Any race which includes the word “guineas” in its name is clearly a race with some history, reflecting its origins in the 2000 Guineas classic run at Newmarket in the UK since 1809, and the Caulfield Guineas is no different.
The Caulfield Guineas is a Group 1 race, held under the auspices of the Melbourne Racing Club at the Caulfield Racecourse.
Caulfield Guineas Race Details
Race Distance: 1600m
Prize Money: $3,000,000
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When Is The Caulfield Guineas: 12/10/24
What Time Is The Caulfield Guineas: TBA
Where Is The Caulfield Guineas: Caulfield Racecourse
How To Live Stream The Caulfield Guineas
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More Details About The Caulfield Guineas
The Caulfield Guineas is held annually on the second Saturday in October every year, as part of the Melbourne Spring Carnival. The Caulfield Guineas is a race for three year olds and is run under set weight conditions.
History Of The Caulfield Guineas
The Caulfield Guineas is, and has been run over a distance of 1600 metres since 1881, a distance only six metres short of the original imperial mile first used at its’ inception.
During World War Two the Caulfield Guineas were transferred to Flemington for four years as the Caulfield area served as a staging base for US troops before they moved on to the heat of battle.
Regarded as a blue riband event for three year olds the Guineas offers a prize purse of $1million for the winner and total prize money of $2 million for the field.
The Caulfield Guineas is held on a stacked day of racing and headlines four Group 1 races on the same day including the Toorak Handicap, The Caulfield Stakes and the Thousand Guineas. When taken altogether it makes for a fitting entree to the Caulfield Cup which takes place on the following Saturday, the final day of the Festival.
Prior to 1979, the 1000 guineas had been considered only as a “principal race”, but in that year, partly due to the fact that fillies had over the years become less and less successful in the Caulfield Guineas, the 1000 guineas was upgraded to a Group 1 event for fillies only and moved to the opening day, with prize money reduced accordingly. In 2020, this was $1,000,000.
An extra bonus prize is offered to the winner of the Caulfield Guineas, if it should be entered and win the Caulfield Classic on the following Saturday, and winning that alone is an additional $250,000.
Although it holds an excellent reputation for attracting quality three year old gallopers, the race itself is not renowned for throwing up hot shot horses which will triumph in the Caulfield Cup or Melbourne Cup in future years. Rather, it seems that Caulfield Guineas winners are more suited to taking on the fields of the Cox Plate, where weight for age rankings would seem to benefit them. Similarly, it is not at all unknown for a Guineas winner to go on and take the Victoria Derby.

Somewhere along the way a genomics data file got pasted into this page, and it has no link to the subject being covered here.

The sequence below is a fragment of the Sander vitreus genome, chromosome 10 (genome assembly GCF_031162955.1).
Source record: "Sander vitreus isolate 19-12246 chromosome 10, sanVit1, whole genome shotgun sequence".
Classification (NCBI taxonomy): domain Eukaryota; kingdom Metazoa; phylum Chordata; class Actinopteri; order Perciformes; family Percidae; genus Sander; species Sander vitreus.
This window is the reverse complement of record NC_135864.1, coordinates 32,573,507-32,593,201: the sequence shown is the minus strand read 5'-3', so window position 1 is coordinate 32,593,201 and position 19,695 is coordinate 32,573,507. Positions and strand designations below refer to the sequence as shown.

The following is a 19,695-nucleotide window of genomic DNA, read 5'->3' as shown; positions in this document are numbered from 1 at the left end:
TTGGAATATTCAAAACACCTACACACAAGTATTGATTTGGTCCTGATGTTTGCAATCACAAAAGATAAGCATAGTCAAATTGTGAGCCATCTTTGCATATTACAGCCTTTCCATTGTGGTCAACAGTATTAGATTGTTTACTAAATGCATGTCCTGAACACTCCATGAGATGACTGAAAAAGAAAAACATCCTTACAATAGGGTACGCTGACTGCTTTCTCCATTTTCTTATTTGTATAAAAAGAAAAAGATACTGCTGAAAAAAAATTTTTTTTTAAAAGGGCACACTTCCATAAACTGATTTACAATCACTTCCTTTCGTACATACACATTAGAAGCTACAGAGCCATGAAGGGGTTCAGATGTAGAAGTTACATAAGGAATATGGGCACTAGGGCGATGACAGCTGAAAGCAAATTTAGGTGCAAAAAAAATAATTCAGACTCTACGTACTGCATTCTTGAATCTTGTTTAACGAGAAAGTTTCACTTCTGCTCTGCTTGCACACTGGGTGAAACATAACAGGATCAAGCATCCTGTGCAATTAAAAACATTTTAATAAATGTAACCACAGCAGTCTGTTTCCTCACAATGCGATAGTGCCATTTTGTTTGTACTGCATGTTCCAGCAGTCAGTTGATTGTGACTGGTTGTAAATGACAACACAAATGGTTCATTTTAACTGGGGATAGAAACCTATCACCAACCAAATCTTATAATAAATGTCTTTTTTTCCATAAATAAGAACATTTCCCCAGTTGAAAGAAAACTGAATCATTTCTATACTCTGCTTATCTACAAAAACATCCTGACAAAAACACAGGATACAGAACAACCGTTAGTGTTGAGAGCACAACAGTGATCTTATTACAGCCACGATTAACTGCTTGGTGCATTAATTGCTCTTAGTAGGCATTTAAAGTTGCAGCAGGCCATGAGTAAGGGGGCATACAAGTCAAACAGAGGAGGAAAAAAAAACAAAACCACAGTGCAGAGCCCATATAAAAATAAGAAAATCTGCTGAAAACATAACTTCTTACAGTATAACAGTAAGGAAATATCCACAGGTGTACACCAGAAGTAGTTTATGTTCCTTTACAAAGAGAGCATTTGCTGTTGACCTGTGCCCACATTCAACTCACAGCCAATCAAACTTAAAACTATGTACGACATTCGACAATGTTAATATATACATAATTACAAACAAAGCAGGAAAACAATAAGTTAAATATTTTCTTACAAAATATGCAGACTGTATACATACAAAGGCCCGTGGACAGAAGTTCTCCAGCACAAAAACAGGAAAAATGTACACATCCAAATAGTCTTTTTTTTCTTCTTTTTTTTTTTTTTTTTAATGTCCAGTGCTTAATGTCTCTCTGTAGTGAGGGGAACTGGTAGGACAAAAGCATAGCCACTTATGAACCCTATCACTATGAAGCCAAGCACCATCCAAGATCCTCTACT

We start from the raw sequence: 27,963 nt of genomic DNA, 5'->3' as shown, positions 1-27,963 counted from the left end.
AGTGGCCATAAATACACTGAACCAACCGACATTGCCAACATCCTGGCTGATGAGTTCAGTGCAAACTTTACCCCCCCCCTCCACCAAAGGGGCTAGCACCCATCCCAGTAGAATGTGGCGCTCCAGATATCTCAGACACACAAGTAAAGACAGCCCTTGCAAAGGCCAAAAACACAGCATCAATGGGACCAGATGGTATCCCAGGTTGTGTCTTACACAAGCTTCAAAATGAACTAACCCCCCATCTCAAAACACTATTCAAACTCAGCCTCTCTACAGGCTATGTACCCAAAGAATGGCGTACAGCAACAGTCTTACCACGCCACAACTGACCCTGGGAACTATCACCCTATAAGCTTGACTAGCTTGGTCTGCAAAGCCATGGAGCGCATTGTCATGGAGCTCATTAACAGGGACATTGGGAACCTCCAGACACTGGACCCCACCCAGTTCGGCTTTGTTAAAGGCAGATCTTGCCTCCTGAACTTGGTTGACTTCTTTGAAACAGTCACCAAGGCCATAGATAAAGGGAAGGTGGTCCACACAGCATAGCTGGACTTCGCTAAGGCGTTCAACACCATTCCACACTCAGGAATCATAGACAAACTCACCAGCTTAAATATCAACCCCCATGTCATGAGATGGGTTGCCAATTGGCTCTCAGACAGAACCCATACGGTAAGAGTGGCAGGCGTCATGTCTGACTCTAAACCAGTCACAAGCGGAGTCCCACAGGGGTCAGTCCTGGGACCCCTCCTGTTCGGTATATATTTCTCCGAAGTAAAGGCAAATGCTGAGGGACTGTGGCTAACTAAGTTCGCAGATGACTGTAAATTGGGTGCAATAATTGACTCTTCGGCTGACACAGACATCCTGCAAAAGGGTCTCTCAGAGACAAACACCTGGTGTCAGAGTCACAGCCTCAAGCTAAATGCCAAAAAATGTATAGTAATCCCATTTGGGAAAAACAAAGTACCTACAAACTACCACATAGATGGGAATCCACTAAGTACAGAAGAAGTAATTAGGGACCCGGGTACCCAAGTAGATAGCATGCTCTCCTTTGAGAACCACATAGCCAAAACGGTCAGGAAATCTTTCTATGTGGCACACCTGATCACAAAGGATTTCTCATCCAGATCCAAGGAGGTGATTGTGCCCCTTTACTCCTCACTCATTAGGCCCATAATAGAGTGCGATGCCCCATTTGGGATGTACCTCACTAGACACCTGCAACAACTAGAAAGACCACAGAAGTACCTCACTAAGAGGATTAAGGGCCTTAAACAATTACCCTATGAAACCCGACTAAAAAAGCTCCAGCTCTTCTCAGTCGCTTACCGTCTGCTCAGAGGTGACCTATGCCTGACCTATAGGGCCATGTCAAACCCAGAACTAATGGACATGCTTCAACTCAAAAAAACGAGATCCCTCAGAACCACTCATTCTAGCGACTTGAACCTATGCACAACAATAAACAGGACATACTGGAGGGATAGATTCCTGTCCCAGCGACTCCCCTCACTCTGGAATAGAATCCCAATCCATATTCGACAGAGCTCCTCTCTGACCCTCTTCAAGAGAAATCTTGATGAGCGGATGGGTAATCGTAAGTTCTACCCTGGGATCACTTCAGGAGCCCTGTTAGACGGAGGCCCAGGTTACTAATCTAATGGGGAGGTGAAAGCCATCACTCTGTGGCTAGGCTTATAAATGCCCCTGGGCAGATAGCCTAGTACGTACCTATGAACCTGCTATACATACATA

Venue For The Caulfield Guineas
The Caulfield Guineas is run at Caulfield Racecourse and the race was one of the first races on the racing schedule for the track.
Caulfield Racecourse is a Victorian race track located nine kilometres south of Melbourne’s CBD in the south eastern suburb of Caulfield.
Racing at Caulfield has been held for nearly 150 years and is now home to the Melbourne Racing Club who oversee all racing events and meetings held at the track.
The Melbourne Racing Club also manages the Moonee Valley Race track as well as the Sandown Lakeside Racecourse however Caulfield itself still hosts 25 race meetings annually.
Racing has always been held at Caulfield Racecourse however there have been two periods where racing was unable to take place. The first was when the US military took over the track for use as an Army base during WWII and the second was in 1995 when the track underwent major development and racing wasn’t possible.
Today, Caulfield still hosts an extremely high calibre of racing with 12 Group 1s held throughout the year including the previously mentioned 4 on Caulfield Guineas day.
The likes of the Blue Diamond Stakes, Caulfield Cup and Oakleigh Plate are still huge events to this day but winners of the Caulfield Guineas usually go on to aim at greater glory.
Previous Winners Of The Caulfield Guineas
There have been many notable winners of the Caulfield Guineas but throughout history it has been rare for horses to complete a Group 1 double once winning the Guineas. However it has been achieved by horses with historic pedigree.
The first horse of note to win a Guineas/Cox plate winner is a horse by the name of Surround, who performed this feat in 1976, bred in New Zealand by an Irish sire from a New zealand mare. The Guineas in early October was her first victory and then Surround went on to take the Cox plate later the same month before going on to collect a total of twelve first places from sixteen starts and earning a total of $347,000 in prize money. Undoubtedly, this would have been more, but the following season an injury to her foreleg after only three starts, brought the career of this potentially historic steed to an untimely end. Historic? Well, Surround was a mare, the last mare to win the Caulfield Guineas.